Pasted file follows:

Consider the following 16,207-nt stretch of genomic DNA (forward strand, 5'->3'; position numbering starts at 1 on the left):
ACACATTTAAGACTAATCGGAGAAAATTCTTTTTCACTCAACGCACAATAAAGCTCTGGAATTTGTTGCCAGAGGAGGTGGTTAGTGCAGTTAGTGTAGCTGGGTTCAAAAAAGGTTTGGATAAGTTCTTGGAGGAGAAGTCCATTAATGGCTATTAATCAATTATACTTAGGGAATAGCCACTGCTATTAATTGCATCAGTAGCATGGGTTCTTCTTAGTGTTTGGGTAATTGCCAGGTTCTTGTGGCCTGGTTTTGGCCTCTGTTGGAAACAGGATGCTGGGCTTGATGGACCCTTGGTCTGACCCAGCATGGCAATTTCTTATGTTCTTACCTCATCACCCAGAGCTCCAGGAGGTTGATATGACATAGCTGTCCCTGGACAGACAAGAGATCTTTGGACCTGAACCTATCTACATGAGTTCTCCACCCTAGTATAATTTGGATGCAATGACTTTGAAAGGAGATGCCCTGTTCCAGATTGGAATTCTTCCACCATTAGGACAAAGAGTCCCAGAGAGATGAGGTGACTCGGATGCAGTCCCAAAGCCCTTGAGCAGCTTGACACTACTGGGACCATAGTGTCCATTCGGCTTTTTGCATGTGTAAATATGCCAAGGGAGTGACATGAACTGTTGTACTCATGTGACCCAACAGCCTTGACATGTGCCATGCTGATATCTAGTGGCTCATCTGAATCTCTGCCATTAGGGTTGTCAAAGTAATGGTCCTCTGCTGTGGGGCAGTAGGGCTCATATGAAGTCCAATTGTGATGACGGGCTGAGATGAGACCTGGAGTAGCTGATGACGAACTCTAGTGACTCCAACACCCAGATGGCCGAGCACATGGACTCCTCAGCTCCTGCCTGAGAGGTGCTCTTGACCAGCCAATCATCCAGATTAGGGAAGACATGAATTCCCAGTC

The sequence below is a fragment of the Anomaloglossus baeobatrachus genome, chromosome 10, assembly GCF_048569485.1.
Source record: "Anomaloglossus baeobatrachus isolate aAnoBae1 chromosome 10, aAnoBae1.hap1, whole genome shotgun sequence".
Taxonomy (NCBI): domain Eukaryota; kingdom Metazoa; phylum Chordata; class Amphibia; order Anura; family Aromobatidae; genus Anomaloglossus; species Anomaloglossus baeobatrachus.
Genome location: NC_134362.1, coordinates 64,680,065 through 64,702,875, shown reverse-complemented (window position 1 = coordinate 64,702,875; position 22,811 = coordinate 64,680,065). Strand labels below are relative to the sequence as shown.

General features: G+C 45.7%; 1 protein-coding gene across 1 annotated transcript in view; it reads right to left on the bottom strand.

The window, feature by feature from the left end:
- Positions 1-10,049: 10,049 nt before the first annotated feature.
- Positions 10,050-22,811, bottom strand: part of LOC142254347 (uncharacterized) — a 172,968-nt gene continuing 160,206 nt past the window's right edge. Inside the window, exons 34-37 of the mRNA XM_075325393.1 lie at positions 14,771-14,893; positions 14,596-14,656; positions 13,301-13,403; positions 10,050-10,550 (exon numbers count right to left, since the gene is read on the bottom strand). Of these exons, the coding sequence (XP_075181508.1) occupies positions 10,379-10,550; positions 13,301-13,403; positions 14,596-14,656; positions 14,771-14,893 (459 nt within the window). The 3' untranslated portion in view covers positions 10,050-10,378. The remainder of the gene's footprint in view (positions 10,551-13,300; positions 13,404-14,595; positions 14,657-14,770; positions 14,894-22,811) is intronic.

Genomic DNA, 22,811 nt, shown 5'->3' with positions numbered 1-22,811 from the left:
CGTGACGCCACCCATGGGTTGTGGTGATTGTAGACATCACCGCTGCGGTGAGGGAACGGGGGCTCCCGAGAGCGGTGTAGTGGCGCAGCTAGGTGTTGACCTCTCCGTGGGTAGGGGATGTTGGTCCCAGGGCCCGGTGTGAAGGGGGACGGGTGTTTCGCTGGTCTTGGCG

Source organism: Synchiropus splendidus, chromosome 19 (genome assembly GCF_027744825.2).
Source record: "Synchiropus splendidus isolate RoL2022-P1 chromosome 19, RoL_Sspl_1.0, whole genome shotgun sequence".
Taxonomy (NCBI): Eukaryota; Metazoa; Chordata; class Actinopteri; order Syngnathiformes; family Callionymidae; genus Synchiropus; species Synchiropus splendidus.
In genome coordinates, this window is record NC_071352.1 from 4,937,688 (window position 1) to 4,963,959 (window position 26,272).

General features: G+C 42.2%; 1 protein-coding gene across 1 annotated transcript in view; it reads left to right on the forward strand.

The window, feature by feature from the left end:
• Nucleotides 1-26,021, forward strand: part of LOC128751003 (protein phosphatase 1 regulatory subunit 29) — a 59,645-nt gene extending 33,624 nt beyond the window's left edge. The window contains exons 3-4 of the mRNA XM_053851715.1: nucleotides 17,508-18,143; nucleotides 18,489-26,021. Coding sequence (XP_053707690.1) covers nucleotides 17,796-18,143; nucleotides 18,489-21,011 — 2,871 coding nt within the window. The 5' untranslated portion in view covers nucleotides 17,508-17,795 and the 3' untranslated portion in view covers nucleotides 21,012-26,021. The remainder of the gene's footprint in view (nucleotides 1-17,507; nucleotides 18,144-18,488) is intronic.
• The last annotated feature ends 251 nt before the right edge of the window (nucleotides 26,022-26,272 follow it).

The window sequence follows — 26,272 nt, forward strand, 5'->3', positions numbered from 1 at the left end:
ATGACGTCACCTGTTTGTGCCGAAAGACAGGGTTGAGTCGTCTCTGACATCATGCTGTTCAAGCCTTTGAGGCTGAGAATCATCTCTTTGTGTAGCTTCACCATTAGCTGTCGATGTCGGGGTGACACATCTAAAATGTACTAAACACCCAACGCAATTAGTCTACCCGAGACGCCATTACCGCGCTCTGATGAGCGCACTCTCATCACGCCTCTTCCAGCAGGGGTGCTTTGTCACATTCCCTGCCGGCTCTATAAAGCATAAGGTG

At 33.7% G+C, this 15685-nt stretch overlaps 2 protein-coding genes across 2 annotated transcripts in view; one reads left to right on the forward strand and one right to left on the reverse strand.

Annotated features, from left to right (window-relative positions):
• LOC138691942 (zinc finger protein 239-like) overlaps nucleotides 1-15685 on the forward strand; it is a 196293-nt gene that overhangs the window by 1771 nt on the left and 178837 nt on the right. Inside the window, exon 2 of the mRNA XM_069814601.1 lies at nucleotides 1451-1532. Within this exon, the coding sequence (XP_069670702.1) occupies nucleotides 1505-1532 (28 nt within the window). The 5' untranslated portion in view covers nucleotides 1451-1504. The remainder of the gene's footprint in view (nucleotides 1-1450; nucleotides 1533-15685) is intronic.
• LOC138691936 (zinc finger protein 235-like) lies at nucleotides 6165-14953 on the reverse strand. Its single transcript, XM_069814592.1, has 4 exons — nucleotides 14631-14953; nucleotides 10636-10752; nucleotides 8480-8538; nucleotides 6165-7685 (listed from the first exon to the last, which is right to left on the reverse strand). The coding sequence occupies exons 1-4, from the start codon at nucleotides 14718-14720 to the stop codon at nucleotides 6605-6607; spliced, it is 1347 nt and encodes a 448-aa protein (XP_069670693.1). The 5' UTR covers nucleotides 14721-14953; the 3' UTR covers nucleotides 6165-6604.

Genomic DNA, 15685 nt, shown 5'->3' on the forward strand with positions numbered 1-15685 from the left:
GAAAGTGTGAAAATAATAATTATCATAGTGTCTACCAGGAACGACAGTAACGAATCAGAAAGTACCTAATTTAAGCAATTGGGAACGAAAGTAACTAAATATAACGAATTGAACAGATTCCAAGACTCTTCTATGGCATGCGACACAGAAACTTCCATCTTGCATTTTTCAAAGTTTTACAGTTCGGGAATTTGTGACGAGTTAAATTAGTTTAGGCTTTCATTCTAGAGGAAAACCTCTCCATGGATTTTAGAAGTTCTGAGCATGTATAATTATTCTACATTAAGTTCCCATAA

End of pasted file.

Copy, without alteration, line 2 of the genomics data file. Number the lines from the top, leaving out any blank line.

ACACATTTAAGACTAATCGGAGAAAATTCTTTTTCACTCAACGCACAATAAAGCTCTGGAATTTGTTGCCAGAGGAGGTGGTTAGTGCAGTTAGTGTAGCTGGGTTCAAAAAAGGTTTGGATAAGTTCTTGGAGGAGAAGTCCATTAATGGCTATTAATCAATTATACTTAGGGAATAGCCACTGCTATTAATTGCATCAGTAGCATGGGTTCTTCTTAGTGTTTGGGTAATTGCCAGGTTCTTGTGGCCTGGTTTTGGCCTCTGTTGGAAACAGGATGCTGGGCTTGATGGACCCTTGGTCTGACCCAGCATGGCAATTTCTTATGTTCTTACCTCATCACCCAGAGCTCCAGGAGGTTGATATGACATAGCTGTCCCTGGACAGACAAGAGATCTTTGGACCTGAACCTATCTACATGAGTTCTCCACCCTAGTATAATTTGGATGCAATGACTTTGAAAGGAGATGCCCTGTTCCAGATTGGAATTCTTCCACCATTAGGACAAAGAGTCCCAGAGAGATGAGGTGACTCGGATGCAGTCCCAAAGCCCTTGAGCAGCTTGACACTACTGGGACCATAGTGTCCATTCGGCTTTTTGCATGTGTAAATATGCCAAGGGAGTGACATGAACTGTTGTACTCATGTGACCCAACAGCCTTGACATGTGCCATGCTGATATCTAGTGGCTCATCTGAATCTCTGCCATTAGGGTTGTCAAAGTAATGGTCCTCTGCTGTGGGGCAGTAGGGCTCATATGAAGTCCAATTGTGATGACGGGCTGAGATGAGACCTGGAGTAGCTGATGACGAACTCTAGTGACTCCAACACCCAGATGGCCGAGCACATGGACTCCTCAGCTCCTGCCTGAGAGGTGCTCTTGACCAGCCAATCATCCAGATTAGGGAAGACATGAATTCCCAGTC